Contrived desires, affluence, and welfare: J.K. Galbraith's Pigovian redistribution argument reconsidered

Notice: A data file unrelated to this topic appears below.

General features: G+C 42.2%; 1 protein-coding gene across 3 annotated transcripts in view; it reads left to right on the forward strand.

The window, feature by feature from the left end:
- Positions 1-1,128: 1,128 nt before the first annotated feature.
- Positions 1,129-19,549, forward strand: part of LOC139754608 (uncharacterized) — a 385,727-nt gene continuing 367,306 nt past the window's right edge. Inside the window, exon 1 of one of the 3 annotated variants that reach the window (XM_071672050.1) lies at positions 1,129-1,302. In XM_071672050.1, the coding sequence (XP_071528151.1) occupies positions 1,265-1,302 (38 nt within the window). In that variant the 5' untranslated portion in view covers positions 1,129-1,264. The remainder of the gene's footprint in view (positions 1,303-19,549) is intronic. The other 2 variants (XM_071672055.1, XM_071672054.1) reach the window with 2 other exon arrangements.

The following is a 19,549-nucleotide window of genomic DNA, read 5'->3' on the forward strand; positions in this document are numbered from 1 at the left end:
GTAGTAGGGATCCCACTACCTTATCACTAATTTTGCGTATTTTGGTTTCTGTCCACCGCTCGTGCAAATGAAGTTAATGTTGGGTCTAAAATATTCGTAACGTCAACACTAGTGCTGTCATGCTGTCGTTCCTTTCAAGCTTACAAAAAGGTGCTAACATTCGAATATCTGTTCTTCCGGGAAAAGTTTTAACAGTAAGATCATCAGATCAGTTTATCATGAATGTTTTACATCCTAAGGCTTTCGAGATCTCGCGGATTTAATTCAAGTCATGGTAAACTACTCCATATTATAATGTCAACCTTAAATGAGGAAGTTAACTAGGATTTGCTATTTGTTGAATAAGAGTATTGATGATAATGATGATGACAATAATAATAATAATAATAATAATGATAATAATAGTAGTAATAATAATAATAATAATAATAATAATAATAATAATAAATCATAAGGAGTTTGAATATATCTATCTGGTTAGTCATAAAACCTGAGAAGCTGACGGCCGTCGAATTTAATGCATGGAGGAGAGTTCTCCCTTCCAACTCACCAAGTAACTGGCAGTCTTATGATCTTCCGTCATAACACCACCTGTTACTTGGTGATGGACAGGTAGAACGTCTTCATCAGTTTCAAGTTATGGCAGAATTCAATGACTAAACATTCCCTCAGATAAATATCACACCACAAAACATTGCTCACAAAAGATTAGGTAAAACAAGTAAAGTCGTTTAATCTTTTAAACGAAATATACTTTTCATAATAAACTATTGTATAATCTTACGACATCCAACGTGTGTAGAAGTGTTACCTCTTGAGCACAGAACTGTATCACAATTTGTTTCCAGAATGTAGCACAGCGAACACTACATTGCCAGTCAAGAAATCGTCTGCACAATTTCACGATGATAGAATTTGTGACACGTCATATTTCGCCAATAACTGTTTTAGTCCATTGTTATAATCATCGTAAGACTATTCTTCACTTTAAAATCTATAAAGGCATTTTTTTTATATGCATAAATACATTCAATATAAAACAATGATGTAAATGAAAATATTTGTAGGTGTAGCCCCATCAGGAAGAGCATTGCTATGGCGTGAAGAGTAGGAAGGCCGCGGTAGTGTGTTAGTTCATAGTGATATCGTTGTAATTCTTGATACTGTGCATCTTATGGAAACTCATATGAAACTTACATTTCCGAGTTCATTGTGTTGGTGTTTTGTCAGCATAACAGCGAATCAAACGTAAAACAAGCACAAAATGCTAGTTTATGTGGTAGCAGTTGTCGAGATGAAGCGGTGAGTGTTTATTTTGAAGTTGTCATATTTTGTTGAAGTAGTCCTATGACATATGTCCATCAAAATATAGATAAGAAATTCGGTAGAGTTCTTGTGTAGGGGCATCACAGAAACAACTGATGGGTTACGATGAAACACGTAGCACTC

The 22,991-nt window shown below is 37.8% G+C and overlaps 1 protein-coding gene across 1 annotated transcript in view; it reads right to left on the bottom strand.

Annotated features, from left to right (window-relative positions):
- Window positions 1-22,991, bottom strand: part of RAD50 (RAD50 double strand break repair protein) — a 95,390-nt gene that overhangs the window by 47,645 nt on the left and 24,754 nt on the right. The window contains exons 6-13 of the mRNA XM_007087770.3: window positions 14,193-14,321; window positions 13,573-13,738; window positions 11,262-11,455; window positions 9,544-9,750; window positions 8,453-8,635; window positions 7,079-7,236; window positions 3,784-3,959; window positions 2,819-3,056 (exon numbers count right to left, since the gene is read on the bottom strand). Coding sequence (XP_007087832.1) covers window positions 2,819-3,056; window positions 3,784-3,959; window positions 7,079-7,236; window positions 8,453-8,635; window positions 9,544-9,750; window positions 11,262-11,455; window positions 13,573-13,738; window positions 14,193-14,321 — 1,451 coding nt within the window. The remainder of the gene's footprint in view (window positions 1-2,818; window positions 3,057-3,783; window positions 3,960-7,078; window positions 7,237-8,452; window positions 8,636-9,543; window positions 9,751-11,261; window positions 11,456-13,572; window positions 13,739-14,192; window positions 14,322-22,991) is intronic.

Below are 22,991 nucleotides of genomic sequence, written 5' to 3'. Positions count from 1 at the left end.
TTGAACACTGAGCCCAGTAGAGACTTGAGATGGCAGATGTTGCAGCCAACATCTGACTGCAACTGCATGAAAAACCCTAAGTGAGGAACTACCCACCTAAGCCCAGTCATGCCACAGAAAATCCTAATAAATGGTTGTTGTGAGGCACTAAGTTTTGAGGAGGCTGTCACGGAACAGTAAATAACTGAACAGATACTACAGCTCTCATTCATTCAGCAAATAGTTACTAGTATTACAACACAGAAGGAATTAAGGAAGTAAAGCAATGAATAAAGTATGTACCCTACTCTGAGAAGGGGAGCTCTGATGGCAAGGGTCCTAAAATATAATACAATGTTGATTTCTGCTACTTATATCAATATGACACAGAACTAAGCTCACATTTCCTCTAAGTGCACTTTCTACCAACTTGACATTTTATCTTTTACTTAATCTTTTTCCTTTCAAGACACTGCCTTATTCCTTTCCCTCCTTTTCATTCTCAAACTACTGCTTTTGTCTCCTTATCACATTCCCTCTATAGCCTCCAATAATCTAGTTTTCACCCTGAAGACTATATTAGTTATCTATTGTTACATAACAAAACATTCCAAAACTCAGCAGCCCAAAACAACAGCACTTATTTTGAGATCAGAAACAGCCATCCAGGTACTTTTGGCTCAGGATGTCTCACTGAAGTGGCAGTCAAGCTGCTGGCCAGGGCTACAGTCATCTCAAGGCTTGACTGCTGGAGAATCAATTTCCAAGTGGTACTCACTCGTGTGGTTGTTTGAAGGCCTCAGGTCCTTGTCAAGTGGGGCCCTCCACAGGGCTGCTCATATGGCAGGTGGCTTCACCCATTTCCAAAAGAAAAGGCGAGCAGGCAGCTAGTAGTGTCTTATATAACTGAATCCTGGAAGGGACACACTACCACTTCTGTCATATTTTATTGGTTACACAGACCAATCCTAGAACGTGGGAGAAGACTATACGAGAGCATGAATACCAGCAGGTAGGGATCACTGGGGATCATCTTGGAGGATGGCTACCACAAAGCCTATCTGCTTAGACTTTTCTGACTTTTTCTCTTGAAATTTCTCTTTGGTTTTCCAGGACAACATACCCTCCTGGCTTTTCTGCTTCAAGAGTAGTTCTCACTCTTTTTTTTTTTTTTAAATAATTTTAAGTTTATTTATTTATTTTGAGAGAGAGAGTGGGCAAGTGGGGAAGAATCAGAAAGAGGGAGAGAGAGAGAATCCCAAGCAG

I argue that John Kenneth Galbraith's theory of the “dependence effect” in The Affluent Society provides a way to rescue A.C. Pigou's argument for wealth redistribution from a powerful objection. The objection is based on the unprovability of statements making interpersonal comparisons of utility. Galbraith's dependence effect theory allows him to present a version of the Pigovian argument that requires no such statements to be made. I argue that Galbraith's main piece of advocacy in The Affluent Society was for income redistribution, despite the fact that he claimed to be in favour of greater spending in the public sector rather than redistribution as such. I then show how my reading of the dependence effect theory helps to defend it against objections from Hayek and Rothbard. I end by discussing what improvements in economics a proper test of the theory would require and showing how my reading of it helps to reveal the ongoing importance of The Affluent Society to the understanding of political economy.
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